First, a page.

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Protestors turn out against white supremacist activity in Nashua

Sonrisa O’Toole holds a sign at a rally in downtown Nashua this Saturday. “We can’t fight racism on our own; we have to do it as a community,” she said.
Gaby Lozada
Sonrisa O’Toole holds a sign at a rally in downtown Nashua this Saturday. “We can’t fight racism on our own; we have to do it as a community,” she said.

In the wake of recent racist demonstrations in Nashua, advocates, politicians, and community members organized a rally to spread one message: hate is not welcome in the city.

Around 50 people gathered this weekend in downtown Nashua to rally against racist groups that have appeared sporadically in the city and elsewhere in the state.

Nashua Mayor Jim Donchess welcomed the protestors, and said the city is concerned after a white supremacist group of around 15 people marched last week, handing out flyers with messages attacking immigrants.

“Nashua is a loving city; hate has no place here,” he said.

Among the participants, there were people who lived abroad for many years and came to defend diversity.

Sonrisa O’Toole is an American who grew up in Honduras. She has good memories of that country, so when she saw a flyer circulating in Nashua with hate messages against a Honduran immigrant, she felt angry.

She learned about the flyer after someone from Honduras showed it to her.

“This person told me that maybe he shouldn’t be open about where he is from. He is concerned, and that’s not fair,” said O'Toole.

She said her immigrant friends are reluctant to come to rallies because some don’t feel safe, especially if they are undocumented.

Eduardo Vargas is from the Dominican Republic. He and his husband learned about the flyers from their Unitarian church newsletter and decided to come with his son to protest what they see as a growing trend of discriminatory actions against immigrants.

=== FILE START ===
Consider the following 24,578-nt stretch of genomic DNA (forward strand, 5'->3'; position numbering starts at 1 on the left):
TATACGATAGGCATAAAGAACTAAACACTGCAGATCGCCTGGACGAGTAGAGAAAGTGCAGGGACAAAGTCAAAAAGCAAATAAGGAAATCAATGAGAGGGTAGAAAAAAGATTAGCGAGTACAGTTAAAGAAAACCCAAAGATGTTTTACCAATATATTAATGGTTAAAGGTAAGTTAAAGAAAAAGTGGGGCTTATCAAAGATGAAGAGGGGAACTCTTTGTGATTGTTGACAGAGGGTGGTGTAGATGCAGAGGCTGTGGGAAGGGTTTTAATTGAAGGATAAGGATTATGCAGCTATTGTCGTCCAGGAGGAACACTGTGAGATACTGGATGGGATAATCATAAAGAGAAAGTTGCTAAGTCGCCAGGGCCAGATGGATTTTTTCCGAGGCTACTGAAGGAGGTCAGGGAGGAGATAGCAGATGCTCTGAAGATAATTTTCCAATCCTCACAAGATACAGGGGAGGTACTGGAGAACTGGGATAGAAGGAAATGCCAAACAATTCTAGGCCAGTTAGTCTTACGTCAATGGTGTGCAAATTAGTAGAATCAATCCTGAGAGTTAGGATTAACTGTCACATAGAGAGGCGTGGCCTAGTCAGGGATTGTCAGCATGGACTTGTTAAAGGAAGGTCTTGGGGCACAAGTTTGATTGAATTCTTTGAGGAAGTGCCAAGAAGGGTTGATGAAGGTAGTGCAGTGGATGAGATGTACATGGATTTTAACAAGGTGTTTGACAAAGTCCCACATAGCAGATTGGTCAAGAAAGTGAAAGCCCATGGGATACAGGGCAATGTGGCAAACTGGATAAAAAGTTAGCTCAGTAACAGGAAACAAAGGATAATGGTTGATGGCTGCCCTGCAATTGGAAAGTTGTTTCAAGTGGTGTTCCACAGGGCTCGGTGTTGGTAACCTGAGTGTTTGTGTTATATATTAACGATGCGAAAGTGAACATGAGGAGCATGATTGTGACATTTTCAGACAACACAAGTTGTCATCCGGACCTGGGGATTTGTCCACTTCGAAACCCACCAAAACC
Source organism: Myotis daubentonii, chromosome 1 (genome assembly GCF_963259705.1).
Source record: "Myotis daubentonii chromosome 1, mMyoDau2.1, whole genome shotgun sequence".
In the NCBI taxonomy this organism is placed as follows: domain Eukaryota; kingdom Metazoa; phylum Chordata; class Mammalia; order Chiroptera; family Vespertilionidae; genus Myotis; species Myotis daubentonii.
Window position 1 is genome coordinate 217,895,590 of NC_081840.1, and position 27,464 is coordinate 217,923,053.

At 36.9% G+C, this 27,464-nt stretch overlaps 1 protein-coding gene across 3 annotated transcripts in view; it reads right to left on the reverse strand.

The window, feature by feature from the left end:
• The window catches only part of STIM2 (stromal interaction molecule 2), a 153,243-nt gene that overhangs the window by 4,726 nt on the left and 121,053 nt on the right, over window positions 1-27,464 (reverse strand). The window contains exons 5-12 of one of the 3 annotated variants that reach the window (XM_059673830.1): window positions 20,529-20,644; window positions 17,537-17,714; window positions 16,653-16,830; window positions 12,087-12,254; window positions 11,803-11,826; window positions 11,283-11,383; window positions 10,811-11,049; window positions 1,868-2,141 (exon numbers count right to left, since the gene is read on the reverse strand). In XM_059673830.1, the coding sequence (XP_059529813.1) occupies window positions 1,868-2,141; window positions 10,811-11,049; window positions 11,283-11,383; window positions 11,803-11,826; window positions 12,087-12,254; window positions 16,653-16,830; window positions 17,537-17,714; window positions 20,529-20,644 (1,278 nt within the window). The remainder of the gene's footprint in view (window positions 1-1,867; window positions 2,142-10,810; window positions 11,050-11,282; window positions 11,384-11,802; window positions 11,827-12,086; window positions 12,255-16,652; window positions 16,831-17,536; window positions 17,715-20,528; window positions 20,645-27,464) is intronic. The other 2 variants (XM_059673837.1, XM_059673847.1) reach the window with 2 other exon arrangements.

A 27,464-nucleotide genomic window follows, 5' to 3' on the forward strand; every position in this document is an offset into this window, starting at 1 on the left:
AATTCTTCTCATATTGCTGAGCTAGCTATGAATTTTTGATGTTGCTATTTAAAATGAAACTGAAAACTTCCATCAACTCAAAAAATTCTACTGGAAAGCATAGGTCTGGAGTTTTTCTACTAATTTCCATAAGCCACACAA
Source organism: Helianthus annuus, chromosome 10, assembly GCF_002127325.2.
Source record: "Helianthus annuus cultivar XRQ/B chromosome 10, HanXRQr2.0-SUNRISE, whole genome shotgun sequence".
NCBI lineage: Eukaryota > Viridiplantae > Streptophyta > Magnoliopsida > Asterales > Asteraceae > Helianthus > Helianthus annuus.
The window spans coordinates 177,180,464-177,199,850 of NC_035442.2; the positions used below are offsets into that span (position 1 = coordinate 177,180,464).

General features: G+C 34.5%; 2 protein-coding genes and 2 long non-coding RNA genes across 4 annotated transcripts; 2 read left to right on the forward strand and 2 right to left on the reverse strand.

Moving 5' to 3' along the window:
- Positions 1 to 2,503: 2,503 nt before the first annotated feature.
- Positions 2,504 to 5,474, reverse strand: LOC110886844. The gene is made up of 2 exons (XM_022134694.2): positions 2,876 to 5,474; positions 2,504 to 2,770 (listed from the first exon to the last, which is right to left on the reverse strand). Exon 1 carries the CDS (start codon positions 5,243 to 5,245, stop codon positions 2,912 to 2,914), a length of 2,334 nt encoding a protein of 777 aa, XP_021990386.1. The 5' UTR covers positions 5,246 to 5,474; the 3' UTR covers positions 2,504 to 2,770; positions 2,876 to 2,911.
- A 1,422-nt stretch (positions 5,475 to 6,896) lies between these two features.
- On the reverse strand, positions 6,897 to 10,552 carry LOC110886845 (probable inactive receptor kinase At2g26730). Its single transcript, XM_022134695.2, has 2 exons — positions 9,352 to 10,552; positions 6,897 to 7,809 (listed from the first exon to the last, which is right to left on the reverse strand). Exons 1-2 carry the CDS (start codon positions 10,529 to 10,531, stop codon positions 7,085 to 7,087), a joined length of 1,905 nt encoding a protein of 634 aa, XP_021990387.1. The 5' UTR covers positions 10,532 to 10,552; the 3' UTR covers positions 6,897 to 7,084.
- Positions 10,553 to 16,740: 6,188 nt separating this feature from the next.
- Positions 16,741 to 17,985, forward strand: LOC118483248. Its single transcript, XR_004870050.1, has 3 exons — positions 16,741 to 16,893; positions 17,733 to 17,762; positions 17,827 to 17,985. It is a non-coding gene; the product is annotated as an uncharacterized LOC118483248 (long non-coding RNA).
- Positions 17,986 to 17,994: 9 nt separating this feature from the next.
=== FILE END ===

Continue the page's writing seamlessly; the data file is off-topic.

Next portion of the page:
Gaby Lozada
Eduardo Vargas is from the Dominican Republic. He and his husband learned about the flyers from their Unitarian church newsletter and decided to come with his son to protest what they see as a growing trend of discriminatory actions against immigrants.

Eduardo Vargas and his husband don’t think New Hampshire is a racist state but recognize that hate and homophobia are growing in certain areas.

“We avoid those areas; we don’t want our child to be surrounded by that,” he said.

Vargas says referring to all Latinos as “Mexicans” is the number one misconception he has encountered.

“Simple things like that add up,” he said. “But I don’t feel worried because there are more like us than there are like them.”

Protestors chanted in Spanish and English about standing united to fight discrimination. They also sang.

Maria Perez, a Latina state representative, organized the rally after people asked her about the Hispanic community's response.

“We need to show them our community is unified,” she said.

Perez thinks more elected officials should be raising their voices about hate groups and said more must be done at the state level to protect immigrants and other minorities.

Ben Bacote drove from the White Mountains to Nashua to be part of the rally. “When one part of the state is attacked, all the community should show up,” he said.
Gaby Lozada
Ben Bacote drove from the White Mountains to Nashua to be part of the rally. “When one part of the state is attacked, all the community should show up,” he said.

Ben Bacote says he has felt racism in the health industry, where he feels people treat him differently as a Black man. He was angered by the recent events he saw on Facebook. He came to the rally with one goal: “Resisting the influence of a minority that is becoming very loud,” he said.

Bacote said that it seems some hate groups have circled New Hampshire as a battleground state. “That’s unacceptable to me,” he said.

Advocates said they plan to hold other rallies protesting the influence of the Proud Boys in Manchester.

Gabriela Lozada is a Report for America corps member. Her focus is on Latinx community with original reporting done in Spanish for ¿Qué hay de Nuevo NH?.

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